What's in the Water, Portland?

The city of Fort Worth, Texas, is at a critical juncture. In a state that has grown through sprawl and auto-dependent development, civic leaders are trying to bring ideas like New Urbanism, Smart Growth, and transit-oriented development into their Trinity River Vision redevelopment master plan. Recently, First Stop Portland hosted a delegation of leaders from Fort Worth visiting Portland to meet with local leaders who shaped similar major redevelopment schemes here like the Pearl District, South Waterfront, and Portland Streetcar projects.

Fort Worth TVA delegates visit Jameson Square

While the political and economic realities of large projects like these were certainly integral to these discussions, the question that surprisingly arose at each of our meetings throughout the day was a matter of culture: isn’t it something special about Portland that makes it’s leaders and citizens amenable to projects like these? What is it that makes development like this possible?

At First Stop Portland, we hear the question all the time, “What’s in the water?” Visiting delegations look at Portland’s innovative decision-making in the last half-century and conclude that what happens here is special, a unique convergence, if you will, of visionary leadership with economic opportunity and widespread political will.  And while no true Portlander will admit to their city being anything less than special, the Portland experts that met with the Fort Worth delegation heartily professed that, no, there is nothing special in the water. What there is, rather, is deep understanding of and appreciation for livable places.

When one of the Trinity River Vision Authority (TVRA) staffers, asked “What’s in the water?”  John Carroll, of Carroll Community Development, replied that the key factor contributing to the success of Portland’s Pearl District was a community of developers and politicians committed to creating a “place where they would want to live themselves.” This includes preserving important historical features and protecting the district from “rock star” architects and building-by-building design in favor of a more cohesive neighborhood feel. Most importantly, he emphasized, was a connection to community: locals building and developing for locals, developers personally involved in projects and neighborhoods, and civic leaders understanding connections and working to build relationships across the many stakeholders involved.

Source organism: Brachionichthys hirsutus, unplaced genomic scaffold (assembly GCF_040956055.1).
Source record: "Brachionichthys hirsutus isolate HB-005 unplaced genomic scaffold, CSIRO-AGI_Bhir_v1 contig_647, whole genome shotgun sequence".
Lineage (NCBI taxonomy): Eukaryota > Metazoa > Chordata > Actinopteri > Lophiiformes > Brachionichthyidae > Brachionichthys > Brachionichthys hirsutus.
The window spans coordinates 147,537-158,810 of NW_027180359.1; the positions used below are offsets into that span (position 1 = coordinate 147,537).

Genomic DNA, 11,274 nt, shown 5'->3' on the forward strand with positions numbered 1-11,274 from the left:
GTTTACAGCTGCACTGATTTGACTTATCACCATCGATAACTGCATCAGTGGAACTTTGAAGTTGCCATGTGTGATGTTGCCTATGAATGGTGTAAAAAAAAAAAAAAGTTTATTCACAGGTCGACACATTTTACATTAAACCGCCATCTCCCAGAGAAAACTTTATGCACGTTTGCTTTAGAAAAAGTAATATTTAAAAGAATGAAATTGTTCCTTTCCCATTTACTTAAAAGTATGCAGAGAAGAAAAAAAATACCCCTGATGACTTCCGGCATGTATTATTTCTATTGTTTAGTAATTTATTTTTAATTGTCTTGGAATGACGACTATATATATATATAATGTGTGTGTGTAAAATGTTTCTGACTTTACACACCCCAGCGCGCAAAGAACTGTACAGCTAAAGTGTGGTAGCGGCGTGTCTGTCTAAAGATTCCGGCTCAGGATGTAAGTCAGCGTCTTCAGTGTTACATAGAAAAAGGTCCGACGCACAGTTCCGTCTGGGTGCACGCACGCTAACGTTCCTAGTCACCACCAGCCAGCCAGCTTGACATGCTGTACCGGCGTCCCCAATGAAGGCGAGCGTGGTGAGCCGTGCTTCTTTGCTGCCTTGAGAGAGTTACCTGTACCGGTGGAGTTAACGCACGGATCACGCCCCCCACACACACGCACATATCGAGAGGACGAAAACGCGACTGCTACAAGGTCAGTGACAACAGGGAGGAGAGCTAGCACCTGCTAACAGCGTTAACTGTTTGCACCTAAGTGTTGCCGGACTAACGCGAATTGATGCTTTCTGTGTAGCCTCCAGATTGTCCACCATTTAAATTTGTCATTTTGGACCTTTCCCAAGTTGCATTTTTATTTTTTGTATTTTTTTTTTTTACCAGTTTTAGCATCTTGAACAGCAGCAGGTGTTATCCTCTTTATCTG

Furthermore, Carroll emphasized, the reason Portland’s experts can sit over lunch and share stories with folks from Texas is precisely because there’s nothing uniquely “Portland” in Portland’s development strategy. There’s no cookie-cutter approach to sustainable urban development in which what has worked for Portland will transfer directly to Fort Worth, or Denver, or Los Angeles, or Amsterdam or Chengdu, China, for that matter. “It’s not about sharing our story so you can do what we do; it’s about sharing so you can learn how to understand your own place better, so you can go about doing what you need to do in your own context,” according to Carroll. What works for Portland may never work for Fort Worth, but if the leaders in Fort Worth understand Fort Worth history, are active in local politics, and participate in shaping local culture, then they can help build a city best suited to the people of Fort Worth.

Local leaders need to understand that this commitment to making livable places is not a short term strategy, and it’s not always easy, Carroll warned business leaders and developers from the delegation. But, he assured them, “what’s good for the community is good for business even though it sometimes hurts the bottom line in the short term.”

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